When I was asked, via e-mail or in person, to sign onto their petition “demanding” (has the UOC ever considered simply “asking” for something? It would get them a lot farther) financial aid reform, not once did I consider signing it — even though I largely agree with its aims. While the UOC may tout the “over 1,000” students who signed onto their petition, 4,000 of us did not, and some of those who did have now renounced their doing so. I knew from the start that no matter how the University responded to the UOC’s demands, nothing would be enough. Last Thursday’s sit-in was only a matter of time.
More than one member of the Yale College Council, hardly a bastion of the political right, anonymously informed me in no uncertain terms that the tactics of the UOC have made them feel eerily like campus conservatives. R. David Edelman ’07, a Calhoun representative to the Council, said that “the YCC is willing to discuss the matter free from accusation and emotional outburst,” precisely the reason why the administration has chosen consistently to engage the YCC — and not the UOC — on this issue. A former member of the YCC told me, “I think it would be far more productive for any student interested in financial aid reform to work with the administration, not against it. We’re not fighting segregation in Memphis.”
Like GESO, the UOC’s sole motivation is to perpetuate its own existence. One would think that nearly 20 years without University recognition would have pulled the rug from under GESO’s feet, or that the signing of a contract with Yale’s unions would have put the complaints of the UOC to rest. But when the continued survival of your organization — an organization that gives your life meaning — is at stake, institutional irrelevance cannot stand in the way of getting your mug on Channel 8.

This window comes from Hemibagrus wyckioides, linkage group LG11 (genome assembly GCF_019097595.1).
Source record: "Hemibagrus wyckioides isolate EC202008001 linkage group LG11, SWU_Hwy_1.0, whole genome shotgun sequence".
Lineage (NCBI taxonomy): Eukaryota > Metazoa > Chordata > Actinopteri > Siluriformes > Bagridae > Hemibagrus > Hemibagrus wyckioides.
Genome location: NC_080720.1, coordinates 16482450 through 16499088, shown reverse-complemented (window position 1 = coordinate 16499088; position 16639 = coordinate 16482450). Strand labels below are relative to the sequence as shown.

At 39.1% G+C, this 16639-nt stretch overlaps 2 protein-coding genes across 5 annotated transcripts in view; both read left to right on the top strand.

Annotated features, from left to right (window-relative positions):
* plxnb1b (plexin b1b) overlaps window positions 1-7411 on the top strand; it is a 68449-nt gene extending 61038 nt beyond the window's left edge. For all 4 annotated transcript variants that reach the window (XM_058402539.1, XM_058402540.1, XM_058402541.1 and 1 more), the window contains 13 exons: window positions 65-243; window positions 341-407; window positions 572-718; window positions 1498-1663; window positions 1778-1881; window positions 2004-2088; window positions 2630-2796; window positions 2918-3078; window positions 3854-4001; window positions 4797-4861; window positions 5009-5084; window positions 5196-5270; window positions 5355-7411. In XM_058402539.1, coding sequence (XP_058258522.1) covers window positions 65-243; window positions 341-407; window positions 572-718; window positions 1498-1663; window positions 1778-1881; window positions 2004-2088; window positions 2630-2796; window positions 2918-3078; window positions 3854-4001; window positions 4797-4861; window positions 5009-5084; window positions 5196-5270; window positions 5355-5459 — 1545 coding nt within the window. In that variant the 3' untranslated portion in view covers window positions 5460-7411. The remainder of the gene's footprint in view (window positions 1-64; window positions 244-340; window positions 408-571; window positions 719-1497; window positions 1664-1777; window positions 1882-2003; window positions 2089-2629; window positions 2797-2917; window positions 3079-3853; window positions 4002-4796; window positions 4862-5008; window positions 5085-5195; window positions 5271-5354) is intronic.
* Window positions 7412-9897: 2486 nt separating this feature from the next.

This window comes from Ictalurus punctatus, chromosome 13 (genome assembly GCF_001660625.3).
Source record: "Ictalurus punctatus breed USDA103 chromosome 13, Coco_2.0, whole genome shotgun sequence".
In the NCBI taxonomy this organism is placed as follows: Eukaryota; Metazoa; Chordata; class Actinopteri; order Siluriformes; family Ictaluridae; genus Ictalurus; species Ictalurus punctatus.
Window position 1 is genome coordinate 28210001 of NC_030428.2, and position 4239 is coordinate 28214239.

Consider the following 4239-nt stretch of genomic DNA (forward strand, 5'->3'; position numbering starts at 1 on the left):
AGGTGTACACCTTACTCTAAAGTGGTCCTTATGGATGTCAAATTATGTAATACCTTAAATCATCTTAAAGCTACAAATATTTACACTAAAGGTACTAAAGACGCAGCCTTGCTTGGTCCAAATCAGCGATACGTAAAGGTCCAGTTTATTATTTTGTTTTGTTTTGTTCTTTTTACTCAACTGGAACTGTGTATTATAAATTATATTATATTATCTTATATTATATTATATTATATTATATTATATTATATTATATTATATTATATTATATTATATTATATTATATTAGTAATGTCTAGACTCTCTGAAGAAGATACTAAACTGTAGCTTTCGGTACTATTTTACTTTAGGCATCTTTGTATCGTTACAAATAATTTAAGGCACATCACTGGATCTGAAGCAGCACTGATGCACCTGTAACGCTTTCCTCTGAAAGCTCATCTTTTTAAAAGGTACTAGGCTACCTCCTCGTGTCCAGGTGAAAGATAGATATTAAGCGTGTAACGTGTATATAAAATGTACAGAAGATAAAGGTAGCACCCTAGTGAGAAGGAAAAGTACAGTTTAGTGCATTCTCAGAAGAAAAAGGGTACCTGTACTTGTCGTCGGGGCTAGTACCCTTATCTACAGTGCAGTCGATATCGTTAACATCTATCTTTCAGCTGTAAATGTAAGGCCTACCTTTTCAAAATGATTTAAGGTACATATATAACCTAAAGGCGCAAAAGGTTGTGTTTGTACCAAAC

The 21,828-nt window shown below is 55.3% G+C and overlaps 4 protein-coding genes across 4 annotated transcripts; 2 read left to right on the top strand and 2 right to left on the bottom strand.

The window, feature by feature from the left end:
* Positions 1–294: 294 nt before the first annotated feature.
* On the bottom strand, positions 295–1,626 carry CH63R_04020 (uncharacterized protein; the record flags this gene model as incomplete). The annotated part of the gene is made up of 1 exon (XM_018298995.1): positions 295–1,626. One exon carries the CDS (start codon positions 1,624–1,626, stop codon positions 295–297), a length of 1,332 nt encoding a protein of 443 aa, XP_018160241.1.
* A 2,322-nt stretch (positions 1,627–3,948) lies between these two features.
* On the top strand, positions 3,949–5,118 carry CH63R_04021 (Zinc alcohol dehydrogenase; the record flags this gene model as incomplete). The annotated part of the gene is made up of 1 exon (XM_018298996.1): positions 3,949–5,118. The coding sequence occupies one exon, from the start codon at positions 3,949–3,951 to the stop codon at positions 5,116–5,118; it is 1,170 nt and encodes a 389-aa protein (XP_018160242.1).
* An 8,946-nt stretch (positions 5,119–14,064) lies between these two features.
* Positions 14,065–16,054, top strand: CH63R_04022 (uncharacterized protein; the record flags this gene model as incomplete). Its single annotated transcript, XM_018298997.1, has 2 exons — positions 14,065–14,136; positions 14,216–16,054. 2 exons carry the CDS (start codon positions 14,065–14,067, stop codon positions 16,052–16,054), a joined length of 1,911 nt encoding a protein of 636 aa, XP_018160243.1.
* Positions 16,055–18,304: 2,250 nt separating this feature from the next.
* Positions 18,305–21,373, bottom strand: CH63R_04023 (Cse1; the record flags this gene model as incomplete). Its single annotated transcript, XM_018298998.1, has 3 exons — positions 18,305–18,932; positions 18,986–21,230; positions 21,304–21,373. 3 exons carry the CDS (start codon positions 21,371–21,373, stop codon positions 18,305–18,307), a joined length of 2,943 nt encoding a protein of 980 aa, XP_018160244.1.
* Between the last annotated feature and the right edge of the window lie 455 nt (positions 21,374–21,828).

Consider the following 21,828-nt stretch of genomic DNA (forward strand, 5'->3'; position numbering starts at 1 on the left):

But it is not just curmudgeons like me who find this sort of behavior so troubling. Jesse Wolfson ’07, a founder of Yale’s Roosevelt Institution, a progressive student think-tank, has defied many of his vocally liberal peers in decrying the protest tactics of the campus left. He told me, “Civil disobedience is only effective as a last resort, after all the normal means of negotiation have broken down. Used otherwise, people no longer take it seriously.” He feels, rightly, that the UOC’s tactics are turning many students off to any sort of political involvement. Wolfson says that “this protest weakened one of the most powerful tools for social change which we as college students possess.” Despite its pretensions, what’s important about the Roosevelt Institution, as opposed to the UOC, is that the former is committed to thinking about issues, while the latter is committed to screaming about them.
Those occupying the admissions office last Thursday would have us believe that their ultimate concern is the welfare of others. That assurance would be easier to swallow were it not so clear that they’re only in this for themselves.
James Kirchick is a junior in Pierson College. He is an occasional columnist.